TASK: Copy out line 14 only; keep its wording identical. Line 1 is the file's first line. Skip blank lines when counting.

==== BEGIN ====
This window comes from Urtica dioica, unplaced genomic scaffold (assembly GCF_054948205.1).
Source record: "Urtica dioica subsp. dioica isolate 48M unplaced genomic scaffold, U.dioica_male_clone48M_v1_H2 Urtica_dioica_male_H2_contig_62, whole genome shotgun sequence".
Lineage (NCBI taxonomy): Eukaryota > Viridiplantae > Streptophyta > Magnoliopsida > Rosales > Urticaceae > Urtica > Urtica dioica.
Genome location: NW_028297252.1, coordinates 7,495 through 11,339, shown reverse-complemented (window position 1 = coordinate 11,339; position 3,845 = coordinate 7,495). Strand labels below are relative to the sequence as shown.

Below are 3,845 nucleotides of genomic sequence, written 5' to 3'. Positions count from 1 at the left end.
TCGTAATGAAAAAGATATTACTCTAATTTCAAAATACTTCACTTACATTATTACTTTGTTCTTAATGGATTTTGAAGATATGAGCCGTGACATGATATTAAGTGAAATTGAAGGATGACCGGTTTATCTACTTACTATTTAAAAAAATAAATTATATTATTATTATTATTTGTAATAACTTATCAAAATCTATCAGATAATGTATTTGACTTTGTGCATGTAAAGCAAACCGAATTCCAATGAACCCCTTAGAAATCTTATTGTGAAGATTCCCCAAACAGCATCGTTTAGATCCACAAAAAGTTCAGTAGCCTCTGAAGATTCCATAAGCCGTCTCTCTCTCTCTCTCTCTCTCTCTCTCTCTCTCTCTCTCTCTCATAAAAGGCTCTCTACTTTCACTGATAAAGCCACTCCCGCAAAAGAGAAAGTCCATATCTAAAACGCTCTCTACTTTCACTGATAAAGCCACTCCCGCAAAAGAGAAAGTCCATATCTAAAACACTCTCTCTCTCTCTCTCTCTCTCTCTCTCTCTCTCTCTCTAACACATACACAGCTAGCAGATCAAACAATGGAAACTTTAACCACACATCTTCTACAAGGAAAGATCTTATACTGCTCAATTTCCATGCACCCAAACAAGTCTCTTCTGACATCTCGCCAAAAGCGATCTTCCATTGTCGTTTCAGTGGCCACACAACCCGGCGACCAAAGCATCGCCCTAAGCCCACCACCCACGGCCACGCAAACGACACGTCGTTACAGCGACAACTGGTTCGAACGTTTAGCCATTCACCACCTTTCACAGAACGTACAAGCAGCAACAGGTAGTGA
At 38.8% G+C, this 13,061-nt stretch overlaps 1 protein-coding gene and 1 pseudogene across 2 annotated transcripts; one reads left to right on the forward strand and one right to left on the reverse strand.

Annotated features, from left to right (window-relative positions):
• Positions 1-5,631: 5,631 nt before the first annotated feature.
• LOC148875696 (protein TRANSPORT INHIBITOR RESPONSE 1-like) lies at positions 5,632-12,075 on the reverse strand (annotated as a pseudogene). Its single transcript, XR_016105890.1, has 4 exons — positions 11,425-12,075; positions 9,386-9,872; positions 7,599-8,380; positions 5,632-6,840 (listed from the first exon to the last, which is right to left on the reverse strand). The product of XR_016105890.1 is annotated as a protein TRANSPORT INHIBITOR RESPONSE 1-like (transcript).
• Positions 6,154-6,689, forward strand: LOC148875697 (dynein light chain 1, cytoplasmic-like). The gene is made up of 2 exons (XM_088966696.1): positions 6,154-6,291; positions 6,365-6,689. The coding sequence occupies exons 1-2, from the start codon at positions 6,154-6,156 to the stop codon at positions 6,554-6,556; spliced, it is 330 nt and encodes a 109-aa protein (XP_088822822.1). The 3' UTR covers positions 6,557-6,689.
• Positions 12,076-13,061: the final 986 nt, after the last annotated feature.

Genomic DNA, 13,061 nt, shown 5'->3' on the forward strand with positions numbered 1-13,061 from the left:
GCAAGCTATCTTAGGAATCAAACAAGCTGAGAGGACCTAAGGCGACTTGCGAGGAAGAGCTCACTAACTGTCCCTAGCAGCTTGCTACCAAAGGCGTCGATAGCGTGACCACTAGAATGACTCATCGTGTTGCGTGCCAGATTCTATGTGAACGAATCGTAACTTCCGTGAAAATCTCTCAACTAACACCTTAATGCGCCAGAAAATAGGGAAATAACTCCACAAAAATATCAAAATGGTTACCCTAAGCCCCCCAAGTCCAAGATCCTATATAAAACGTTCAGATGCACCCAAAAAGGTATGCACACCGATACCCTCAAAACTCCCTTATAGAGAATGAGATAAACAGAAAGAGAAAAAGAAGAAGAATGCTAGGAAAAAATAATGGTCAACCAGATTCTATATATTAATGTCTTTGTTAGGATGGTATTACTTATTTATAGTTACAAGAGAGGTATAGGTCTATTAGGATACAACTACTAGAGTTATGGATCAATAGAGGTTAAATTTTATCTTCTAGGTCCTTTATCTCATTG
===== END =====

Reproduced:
GCAAGCTATCTTAGGAATCAAACAAGCTGAGAGGACCTAAGGCGACTTGCGAGGAAGAGCTCACTAACTGTCCCTAGCAGCTTGCTACCAAAGGCGTCGATAGCGTGACCACTAGAATGACTCATCGTGTTGCGTGCCAGATTCTATGTGAACGAATCGTAACTTCCGTGAAAATCTCTCAACTAACACCTTAATGCGCCAGAAAATAGGGAAATAACTCCACAAAAATATCAAAATGGTTACCCTAAGCCCCCCAAGTCCAAGATCCTATATAAAACGTTCAGATGCACCCAAAAAGGTATGCACACCGATACCCTCAAAACTCCCTTATAGAGAATGAGATAAACAGAAAGAGAAAAAGAAGAAGAATGCTAGGAAAAAATAATGGTCAACCAGATTCTATATATTAATGTCTTTGTTAGGATGGTATTACTTATTTATAGTTACAAGAGAGGTATAGGTCTATTAGGATACAACTACTAGAGTTATGGATCAATAGAGGTTAAATTTTATCTTCTAGGTCCTTTATCTCATTG